What struck me the most when I read the book was just how relevant Aristotle's words are. They apply to many of the issues we face today and stand as a useful reminder on how to lead a good and moral life.

The purpose of the ethics is to emphasise that doing good is essential for the soul and for society to function for the benefit of everyone. Moderating our excesses and striving to be better is not just for our own benefit but for all of society.

In a world that is obsessed with new and exciting things, where our attention is constantly on the immediate, it’s important to take a step back and consider our place in the world. Reading The Nicomachean Ethics, a timeless book written by one of the most influential thinkers to have lived, is a brilliant way to do just this.

The Future of Humanity by Michio Kaku

Michio Kaku is one of my favourite thinkers and his book The Future of Humanity is a fascinating read. If you want to get an idea of what life could look like for our species in the immediate and distant future, this is the book you need to read.

Kaku considers whether we will colonise the Moon, Mars and distant planets. He also looks at the physics behind all of this and whether we can travel beyond our solar system in the style of the Hollywood blockbuster, Interstellar.

From a young age, I’ve always been fascinated with outer space and physics. Reading Kaku’s book, I was enraptured by his thoughts on our place in the cosmos and how it might change. He has a brilliant way of making complicated topics easy to understand.

One thing’s for sure, life for humans will not be the same 50 years from now, never mind 100. Kaku’s book is not a definitive answer to what will happen, but it gives us an indication of what might.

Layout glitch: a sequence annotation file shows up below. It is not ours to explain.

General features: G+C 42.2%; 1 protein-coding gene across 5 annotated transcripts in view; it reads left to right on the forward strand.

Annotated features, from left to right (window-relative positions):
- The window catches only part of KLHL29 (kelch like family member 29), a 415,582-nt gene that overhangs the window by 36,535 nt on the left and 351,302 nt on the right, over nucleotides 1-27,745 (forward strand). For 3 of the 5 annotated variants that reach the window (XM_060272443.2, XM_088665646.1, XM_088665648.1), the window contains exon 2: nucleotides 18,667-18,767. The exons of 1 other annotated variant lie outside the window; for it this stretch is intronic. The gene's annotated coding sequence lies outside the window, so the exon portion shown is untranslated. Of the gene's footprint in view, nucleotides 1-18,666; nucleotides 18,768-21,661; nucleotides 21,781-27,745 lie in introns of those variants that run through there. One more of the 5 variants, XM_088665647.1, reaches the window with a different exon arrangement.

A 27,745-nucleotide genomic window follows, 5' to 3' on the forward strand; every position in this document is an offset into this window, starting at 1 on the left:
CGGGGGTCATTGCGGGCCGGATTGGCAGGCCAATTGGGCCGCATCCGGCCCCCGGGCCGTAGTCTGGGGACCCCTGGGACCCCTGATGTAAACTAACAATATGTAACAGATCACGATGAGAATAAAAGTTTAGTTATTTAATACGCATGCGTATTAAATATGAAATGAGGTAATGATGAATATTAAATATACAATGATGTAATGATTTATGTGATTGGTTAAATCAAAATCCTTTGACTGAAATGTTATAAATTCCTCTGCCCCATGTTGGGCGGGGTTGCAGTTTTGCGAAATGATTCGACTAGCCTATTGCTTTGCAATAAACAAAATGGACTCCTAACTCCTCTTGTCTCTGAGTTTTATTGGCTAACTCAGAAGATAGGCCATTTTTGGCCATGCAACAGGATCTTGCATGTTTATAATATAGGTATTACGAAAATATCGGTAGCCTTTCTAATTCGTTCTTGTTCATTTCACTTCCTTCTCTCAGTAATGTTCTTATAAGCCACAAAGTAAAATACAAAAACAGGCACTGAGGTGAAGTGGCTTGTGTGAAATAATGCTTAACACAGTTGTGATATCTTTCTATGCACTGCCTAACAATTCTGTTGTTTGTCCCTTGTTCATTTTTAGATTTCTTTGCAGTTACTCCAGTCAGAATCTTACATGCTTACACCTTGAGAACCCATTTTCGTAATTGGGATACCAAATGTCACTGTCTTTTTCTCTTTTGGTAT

Fooled By Randomness by Nassim Nicholas Taleb

Fooled By Randomness is the first book in Nassim Taleb’s Incerto series of five books that deal with the role uncertainty and chance play in our lives.

The book is considered to be one of the 75 smartest books ever written according to Fortune Magazine. Similar to Thinking, Fast and Slow it looks at the fallibility of human knowledge and how this impacts us in different ways.

If you’re looking to learn more about Taleb’s ideas, this is an ideal book to begin with. As it’s the first one in his Incerto series, it sets the scene for his later books and sets the scene for his later books. I read The Black Swan before I read this and after reading Fooled By Randomness, it made much more sense.

Every book and article of Taleb’s that I’ve read has made me question the way I see the world and this book is no different. Taleb has a unique way of introducing concepts you may not have heard of, but which keep you thinking long after you’ve put the book down.

21 Lessons For The 21st Century by Yuval Noah Harari

21 Lessons For The 21st Century is an interesting book to read if you want to get a handle on some of the pressing issues of our time. It’s similar to Hawking’s book above, but with less emphasis on science and space. Harari focuses more on socio-economic and political issues.

Harari is another writer that has a gift of making any idea accessible to the layperson. He can explain and summarise the issues we face as a species, what we can do tackle them, and the consequences if we don’t in an easy to understand way.

The challenges we face in the 21st century are unlike any we’ve ever faced before. Automation, the rise of artificial intelligence and climate change just to name a few, are all serious matters that could have wide-reaching implications in the years to come.

Harari doesn’t claim to have all the answers on what will happen, but he presents each issue in a way that makes you appreciate how serious they are. If you want to know what the rest of this century could look like, 21 Lessons For The 21st Century is a good place to start.